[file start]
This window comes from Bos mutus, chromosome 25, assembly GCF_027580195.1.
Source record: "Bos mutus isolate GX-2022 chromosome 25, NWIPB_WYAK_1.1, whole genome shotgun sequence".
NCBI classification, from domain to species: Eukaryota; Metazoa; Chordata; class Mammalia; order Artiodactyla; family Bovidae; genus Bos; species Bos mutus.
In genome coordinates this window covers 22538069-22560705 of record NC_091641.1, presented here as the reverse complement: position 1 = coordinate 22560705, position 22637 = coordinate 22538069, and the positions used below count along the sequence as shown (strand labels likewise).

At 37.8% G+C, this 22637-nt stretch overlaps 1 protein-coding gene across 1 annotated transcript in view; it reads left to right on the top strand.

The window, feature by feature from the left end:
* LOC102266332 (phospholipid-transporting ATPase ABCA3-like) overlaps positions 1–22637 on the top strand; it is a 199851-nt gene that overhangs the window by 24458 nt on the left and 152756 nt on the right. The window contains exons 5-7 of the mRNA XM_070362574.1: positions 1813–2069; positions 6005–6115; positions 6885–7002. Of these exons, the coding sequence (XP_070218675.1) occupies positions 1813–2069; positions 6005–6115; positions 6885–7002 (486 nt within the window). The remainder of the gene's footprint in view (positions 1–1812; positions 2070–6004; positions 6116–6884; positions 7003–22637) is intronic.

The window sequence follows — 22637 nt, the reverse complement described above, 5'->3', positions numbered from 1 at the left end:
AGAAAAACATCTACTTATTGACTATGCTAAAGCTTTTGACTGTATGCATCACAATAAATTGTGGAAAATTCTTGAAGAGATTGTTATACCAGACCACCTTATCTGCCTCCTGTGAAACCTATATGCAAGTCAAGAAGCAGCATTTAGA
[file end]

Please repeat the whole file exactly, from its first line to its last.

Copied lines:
This window comes from Bos mutus, chromosome 25, assembly GCF_027580195.1.
Source record: "Bos mutus isolate GX-2022 chromosome 25, NWIPB_WYAK_1.1, whole genome shotgun sequence".
NCBI classification, from domain to species: Eukaryota; Metazoa; Chordata; class Mammalia; order Artiodactyla; family Bovidae; genus Bos; species Bos mutus.
In genome coordinates this window covers 22538069-22560705 of record NC_091641.1, presented here as the reverse complement: position 1 = coordinate 22560705, position 22637 = coordinate 22538069, and the positions used below count along the sequence as shown (strand labels likewise).

At 37.8% G+C, this 22637-nt stretch overlaps 1 protein-coding gene across 1 annotated transcript in view; it reads left to right on the top strand.

The window, feature by feature from the left end:
* LOC102266332 (phospholipid-transporting ATPase ABCA3-like) overlaps positions 1–22637 on the top strand; it is a 199851-nt gene that overhangs the window by 24458 nt on the left and 152756 nt on the right. The window contains exons 5-7 of the mRNA XM_070362574.1: positions 1813–2069; positions 6005–6115; positions 6885–7002. Of these exons, the coding sequence (XP_070218675.1) occupies positions 1813–2069; positions 6005–6115; positions 6885–7002 (486 nt within the window). The remainder of the gene's footprint in view (positions 1–1812; positions 2070–6004; positions 6116–6884; positions 7003–22637) is intronic.

The window sequence follows — 22637 nt, the reverse complement described above, 5'->3', positions numbered from 1 at the left end:
AGAAAAACATCTACTTATTGACTATGCTAAAGCTTTTGACTGTATGCATCACAATAAATTGTGGAAAATTCTTGAAGAGATTGTTATACCAGACCACCTTATCTGCCTCCTGTGAAACCTATATGCAAGTCAAGAAGCAGCATTTAGA